Several other similar web site management systems revolve around dynamic
code running on the web server, which assembles the pages as they're
requested by the client. In the terminology used by Ian Kallen
when building Salon.Com, they "fry" the pages on-demand.
For most sites, the pages do not change based on which client is accessing
them, or if they do, they don't change entirely; perhaps an extra set of
links becomes available in the page footer allowing a logged-in user to make
modifications using CGI, or PHP or Perl code, but that would be it. The
page just isn't volatile enough to require continual re-generation for each
As a result, all this churning about, generating pages on the fly from its
raw components each time, is wasted; it just eats the server's CPU and
memory for no real gain, and introduces yet another breakage point
(databases, memory usage, the /. effect...) where things can go wrong, just
when you're not looking at it.
WebMake takes the "baking" approach, generating virtually all its output
before the web server gets involved. The web site admin runs the
webmake command, and this generates the pages.
Note that WebMake doesn't preclude dynamic content in the pages, however.
PHP, CGI, ASP or embedded Perl code can be used, and WebMake will not
interfere. In fact, a future version of WebMake will probably provide some
"fried" features of its own...
9. Site Replication
You can replicate web sites quickly, easily, and securely over the internet.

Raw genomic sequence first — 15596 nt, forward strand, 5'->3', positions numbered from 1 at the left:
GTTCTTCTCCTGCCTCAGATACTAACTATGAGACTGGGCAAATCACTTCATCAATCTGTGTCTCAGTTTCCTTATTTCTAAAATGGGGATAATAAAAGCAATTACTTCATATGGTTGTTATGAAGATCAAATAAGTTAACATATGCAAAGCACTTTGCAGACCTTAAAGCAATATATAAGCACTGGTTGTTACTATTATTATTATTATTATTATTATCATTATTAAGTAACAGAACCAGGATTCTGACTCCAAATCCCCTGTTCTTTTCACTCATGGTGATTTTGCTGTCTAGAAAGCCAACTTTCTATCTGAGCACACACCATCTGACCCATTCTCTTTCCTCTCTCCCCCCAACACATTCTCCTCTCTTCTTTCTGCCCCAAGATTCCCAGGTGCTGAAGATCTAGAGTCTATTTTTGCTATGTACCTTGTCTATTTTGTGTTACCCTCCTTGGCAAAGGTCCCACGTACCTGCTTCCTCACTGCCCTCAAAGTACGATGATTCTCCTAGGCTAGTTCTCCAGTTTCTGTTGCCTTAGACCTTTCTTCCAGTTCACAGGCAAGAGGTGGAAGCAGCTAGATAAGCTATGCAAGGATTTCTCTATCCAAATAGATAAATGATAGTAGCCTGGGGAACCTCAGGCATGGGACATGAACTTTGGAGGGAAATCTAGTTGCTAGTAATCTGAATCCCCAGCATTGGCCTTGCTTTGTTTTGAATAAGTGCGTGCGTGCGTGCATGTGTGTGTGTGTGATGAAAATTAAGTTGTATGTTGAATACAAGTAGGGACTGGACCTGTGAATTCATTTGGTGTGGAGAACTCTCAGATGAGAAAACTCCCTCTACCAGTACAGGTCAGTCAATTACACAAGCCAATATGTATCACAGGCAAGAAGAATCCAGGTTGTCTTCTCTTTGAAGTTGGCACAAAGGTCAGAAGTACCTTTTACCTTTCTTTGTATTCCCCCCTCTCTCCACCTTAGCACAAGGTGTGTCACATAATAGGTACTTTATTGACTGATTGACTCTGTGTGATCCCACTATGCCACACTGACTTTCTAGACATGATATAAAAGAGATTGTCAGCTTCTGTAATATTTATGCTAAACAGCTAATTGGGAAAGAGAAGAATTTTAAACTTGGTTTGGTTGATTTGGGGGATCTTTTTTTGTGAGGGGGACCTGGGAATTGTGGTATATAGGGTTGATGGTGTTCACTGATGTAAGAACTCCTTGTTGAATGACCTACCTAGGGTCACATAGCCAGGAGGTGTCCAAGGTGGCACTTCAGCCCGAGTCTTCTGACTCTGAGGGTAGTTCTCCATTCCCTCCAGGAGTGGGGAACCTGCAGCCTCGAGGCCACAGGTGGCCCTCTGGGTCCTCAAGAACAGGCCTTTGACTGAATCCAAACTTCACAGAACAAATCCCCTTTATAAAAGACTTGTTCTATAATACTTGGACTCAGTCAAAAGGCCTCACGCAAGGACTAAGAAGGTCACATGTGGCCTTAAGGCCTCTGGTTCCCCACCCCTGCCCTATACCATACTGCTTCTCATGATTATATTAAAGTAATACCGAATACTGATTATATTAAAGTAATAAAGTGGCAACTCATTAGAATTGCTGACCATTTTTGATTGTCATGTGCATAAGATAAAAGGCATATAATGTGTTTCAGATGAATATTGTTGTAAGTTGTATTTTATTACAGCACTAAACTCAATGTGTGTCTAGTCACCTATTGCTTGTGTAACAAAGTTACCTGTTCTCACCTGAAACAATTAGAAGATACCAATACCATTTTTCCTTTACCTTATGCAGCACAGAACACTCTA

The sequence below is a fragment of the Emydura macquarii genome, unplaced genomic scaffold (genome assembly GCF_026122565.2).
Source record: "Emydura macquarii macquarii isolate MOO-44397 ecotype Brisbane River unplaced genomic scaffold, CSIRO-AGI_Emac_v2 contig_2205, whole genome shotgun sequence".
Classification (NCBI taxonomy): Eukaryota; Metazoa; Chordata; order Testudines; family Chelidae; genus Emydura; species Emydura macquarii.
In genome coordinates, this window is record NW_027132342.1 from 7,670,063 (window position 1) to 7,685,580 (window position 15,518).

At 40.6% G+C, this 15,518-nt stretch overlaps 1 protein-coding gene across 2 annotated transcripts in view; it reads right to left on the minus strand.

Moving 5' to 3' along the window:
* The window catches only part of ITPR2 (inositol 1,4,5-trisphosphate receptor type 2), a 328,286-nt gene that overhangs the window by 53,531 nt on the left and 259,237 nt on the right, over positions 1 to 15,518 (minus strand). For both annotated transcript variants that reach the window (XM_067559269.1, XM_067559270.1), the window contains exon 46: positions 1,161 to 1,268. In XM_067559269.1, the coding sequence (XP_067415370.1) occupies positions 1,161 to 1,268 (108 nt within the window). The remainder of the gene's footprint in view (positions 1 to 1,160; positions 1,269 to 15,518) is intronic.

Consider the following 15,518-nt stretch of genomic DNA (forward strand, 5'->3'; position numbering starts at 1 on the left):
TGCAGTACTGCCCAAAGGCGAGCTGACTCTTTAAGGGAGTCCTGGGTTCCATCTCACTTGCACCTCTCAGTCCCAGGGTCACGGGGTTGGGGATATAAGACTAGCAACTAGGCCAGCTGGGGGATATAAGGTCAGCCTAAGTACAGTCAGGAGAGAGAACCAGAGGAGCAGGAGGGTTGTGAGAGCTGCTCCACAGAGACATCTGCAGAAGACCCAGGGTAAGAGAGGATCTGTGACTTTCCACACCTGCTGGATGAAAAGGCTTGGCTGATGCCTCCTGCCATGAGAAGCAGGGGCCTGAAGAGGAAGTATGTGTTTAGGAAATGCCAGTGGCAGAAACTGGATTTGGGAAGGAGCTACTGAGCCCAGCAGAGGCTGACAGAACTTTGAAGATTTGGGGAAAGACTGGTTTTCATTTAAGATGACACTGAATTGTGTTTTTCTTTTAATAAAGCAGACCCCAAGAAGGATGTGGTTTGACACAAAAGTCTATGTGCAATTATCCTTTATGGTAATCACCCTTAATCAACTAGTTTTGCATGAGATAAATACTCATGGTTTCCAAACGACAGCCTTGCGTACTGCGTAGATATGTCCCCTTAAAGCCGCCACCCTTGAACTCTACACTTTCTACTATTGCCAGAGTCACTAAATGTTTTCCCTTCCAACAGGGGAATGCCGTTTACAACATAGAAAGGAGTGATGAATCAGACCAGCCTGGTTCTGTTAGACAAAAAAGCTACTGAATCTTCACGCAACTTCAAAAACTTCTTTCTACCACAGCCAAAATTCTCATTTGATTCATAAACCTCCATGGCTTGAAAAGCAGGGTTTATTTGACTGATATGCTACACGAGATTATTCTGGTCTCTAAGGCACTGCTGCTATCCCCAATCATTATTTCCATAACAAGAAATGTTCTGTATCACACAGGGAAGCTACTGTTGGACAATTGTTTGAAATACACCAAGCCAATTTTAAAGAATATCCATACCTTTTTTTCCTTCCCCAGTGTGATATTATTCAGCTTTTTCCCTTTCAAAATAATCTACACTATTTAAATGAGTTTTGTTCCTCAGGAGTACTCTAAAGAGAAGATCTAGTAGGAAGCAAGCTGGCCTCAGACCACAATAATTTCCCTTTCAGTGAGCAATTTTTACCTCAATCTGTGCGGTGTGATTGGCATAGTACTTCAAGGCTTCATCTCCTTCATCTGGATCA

WebMake does this using CVS and SSH, two standard UNIX utilities that have
been used for years to do exactly the same thing for other types of data;
why not web sites?
A bonus of using CVS is that you also get seamless version control and
conflict management, so users can edit a WebMake site at any replicated
point, check in the changes, and it won't overwrite everyone else's
The WebMake distribution includes a CGI script which provides a simple
interface allowing a WebMake site to be edited over the web, and the changes
to be checked in to CVS. At the moment, it's not too user-friendly, so it's
not quite suitable for a newbie to use without some instruction -- but it's
getting there, and it'll improve.
It's certainly handy for an experienced user who wishes to correct a typo or
add a new page to their site, without requiring command-line access to the
server; so if you check out your site in an internet cafe and spot a typo, you
can immediately fix it without downloading an SSH client! ;)